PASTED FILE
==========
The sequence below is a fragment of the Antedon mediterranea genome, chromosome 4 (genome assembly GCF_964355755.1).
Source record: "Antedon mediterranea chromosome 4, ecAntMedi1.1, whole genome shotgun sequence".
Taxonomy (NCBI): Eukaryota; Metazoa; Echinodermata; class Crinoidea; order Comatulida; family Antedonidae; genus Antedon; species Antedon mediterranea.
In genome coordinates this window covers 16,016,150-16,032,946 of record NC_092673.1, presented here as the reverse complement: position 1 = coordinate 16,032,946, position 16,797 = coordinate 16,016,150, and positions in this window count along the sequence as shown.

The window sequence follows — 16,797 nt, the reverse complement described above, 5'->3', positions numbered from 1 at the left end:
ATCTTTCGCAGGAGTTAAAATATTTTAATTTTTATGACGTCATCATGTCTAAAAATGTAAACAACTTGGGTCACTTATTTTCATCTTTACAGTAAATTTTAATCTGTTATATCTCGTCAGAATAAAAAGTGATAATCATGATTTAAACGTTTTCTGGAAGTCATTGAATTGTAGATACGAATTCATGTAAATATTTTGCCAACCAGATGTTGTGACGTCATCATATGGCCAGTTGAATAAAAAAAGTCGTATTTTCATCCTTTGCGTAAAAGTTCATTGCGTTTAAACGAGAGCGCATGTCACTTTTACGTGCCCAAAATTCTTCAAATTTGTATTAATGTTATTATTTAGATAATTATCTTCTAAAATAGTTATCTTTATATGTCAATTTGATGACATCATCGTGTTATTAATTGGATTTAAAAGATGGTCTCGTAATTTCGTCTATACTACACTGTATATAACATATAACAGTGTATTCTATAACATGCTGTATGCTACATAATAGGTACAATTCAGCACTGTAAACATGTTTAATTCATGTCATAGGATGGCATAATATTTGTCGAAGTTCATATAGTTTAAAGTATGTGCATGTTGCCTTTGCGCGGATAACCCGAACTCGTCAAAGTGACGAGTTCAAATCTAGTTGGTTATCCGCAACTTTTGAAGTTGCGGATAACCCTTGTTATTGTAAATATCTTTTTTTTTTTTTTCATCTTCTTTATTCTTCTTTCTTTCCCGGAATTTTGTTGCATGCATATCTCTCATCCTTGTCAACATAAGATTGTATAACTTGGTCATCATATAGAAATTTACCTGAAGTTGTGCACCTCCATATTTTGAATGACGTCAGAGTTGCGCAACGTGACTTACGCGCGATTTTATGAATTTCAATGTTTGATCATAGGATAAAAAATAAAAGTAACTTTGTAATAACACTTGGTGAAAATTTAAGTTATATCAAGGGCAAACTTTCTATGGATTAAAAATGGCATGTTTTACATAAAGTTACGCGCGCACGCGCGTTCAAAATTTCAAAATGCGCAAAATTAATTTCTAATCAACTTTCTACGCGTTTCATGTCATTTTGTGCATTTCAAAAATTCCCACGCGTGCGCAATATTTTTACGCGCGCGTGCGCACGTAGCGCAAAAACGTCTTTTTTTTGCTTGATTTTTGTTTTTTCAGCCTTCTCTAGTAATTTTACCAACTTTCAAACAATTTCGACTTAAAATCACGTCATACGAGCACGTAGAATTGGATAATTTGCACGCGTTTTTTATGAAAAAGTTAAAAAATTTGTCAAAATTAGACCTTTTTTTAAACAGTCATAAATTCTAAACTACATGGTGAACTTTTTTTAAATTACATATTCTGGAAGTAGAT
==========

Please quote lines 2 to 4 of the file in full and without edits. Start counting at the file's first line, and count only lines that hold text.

Source record: "Antedon mediterranea chromosome 4, ecAntMedi1.1, whole genome shotgun sequence".
Taxonomy (NCBI): Eukaryota; Metazoa; Echinodermata; class Crinoidea; order Comatulida; family Antedonidae; genus Antedon; species Antedon mediterranea.
In genome coordinates this window covers 16,016,150-16,032,946 of record NC_092673.1, presented here as the reverse complement: position 1 = coordinate 16,032,946, position 16,797 = coordinate 16,016,150, and positions in this window count along the sequence as shown.